Like the Battlefield series, Battlefront allows you to play one of five different classes. No matter which faction you play, you can be assured that you will be able to play any class from “assault” to “heavy assault” to “support” type classes. The idea behind these classes is to bring about a team oriented style of play that I personally did not find to work well in Battlefront. Given the relatively short time the game has been out, there are still a lot of folks out there still figuring out the game’s interface and it really comes down to a deathmatch style of play. We’ll go into multiplayer aspects of the game later.
It’s worth mentioning for the Star Wars geeks that Battlefront really does allow the player to go “anywhere” in the Star Wars universe. Players are given the ablility to play any faction from the droid army and clone wars to the rebel alliance and the empire’s Storm Troopers. Maps available put you on all of the planets from wide-open areas of battle on Naboo to close quarter fighting within Hoth ruins.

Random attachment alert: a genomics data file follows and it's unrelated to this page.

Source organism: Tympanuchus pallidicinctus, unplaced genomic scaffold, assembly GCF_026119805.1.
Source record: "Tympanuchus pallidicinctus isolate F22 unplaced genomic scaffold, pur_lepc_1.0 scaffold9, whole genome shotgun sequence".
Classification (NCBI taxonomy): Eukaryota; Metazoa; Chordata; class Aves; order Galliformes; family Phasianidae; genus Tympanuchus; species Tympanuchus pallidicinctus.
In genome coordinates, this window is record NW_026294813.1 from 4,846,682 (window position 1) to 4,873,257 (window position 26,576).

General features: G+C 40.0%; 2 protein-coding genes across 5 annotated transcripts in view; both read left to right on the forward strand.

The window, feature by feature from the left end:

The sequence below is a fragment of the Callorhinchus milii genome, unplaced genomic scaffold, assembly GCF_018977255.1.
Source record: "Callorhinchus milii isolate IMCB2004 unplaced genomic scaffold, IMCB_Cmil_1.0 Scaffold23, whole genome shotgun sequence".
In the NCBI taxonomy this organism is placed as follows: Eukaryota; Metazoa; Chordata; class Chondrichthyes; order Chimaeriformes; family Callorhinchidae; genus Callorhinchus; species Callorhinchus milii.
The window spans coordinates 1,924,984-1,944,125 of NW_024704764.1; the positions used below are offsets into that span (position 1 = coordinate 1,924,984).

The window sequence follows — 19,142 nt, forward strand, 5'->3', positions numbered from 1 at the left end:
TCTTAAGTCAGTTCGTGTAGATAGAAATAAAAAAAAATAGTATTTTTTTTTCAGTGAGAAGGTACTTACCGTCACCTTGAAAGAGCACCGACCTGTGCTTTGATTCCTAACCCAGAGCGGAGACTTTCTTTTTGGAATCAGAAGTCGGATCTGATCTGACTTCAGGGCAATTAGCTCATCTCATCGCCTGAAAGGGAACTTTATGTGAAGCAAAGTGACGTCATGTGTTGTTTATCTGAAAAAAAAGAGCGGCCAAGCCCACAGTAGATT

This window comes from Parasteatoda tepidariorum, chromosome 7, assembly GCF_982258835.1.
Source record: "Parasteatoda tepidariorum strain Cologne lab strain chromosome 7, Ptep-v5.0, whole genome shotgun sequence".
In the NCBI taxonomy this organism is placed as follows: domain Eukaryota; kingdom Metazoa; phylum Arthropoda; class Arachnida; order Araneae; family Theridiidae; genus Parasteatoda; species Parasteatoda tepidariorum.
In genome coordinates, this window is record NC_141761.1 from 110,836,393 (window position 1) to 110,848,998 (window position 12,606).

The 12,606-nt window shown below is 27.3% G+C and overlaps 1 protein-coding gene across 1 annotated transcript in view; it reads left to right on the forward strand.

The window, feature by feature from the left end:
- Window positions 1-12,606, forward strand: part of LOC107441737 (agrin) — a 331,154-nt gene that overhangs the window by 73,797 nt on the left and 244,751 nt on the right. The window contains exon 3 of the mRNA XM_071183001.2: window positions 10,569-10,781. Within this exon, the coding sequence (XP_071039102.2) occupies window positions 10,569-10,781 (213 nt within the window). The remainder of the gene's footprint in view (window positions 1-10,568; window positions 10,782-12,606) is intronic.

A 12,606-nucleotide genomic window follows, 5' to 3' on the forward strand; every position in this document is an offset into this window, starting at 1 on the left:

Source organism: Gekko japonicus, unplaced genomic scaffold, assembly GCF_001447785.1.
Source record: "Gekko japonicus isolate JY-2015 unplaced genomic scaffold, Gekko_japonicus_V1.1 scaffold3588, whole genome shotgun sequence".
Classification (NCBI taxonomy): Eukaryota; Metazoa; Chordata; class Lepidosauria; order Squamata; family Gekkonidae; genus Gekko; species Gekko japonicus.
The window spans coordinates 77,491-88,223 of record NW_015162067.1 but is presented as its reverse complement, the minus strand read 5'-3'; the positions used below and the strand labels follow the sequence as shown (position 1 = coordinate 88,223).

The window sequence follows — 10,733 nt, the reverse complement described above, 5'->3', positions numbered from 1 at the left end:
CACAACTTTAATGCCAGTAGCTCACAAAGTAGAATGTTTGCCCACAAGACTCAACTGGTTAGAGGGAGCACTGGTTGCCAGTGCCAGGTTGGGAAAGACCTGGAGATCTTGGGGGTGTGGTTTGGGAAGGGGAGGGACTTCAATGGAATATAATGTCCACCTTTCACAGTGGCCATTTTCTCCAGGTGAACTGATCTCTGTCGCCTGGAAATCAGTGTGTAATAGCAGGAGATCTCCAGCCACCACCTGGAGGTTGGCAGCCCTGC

Despite having the look and feel of BF1942, the graphics in Battlefront look good. Not great, but definitely a firm “good”. With that being said, whoever “skinned” the Wookie model, needs to be shot. It took me sometime to figure out what that brownish blob was running around with a bowcaster. Later, when I decided to select the class, I saw that the textures were horribly done. It was so bad that I did not pick that class to play because I would have been embarrassed. Seriously, someone on the dev team needs to patch that skin.
The rest of the models/skins look pretty good. From the detail of the droids to the each style of Storm Trooper, overall the devs did a nice job and you definitely feel that you are playing a Star Wars game.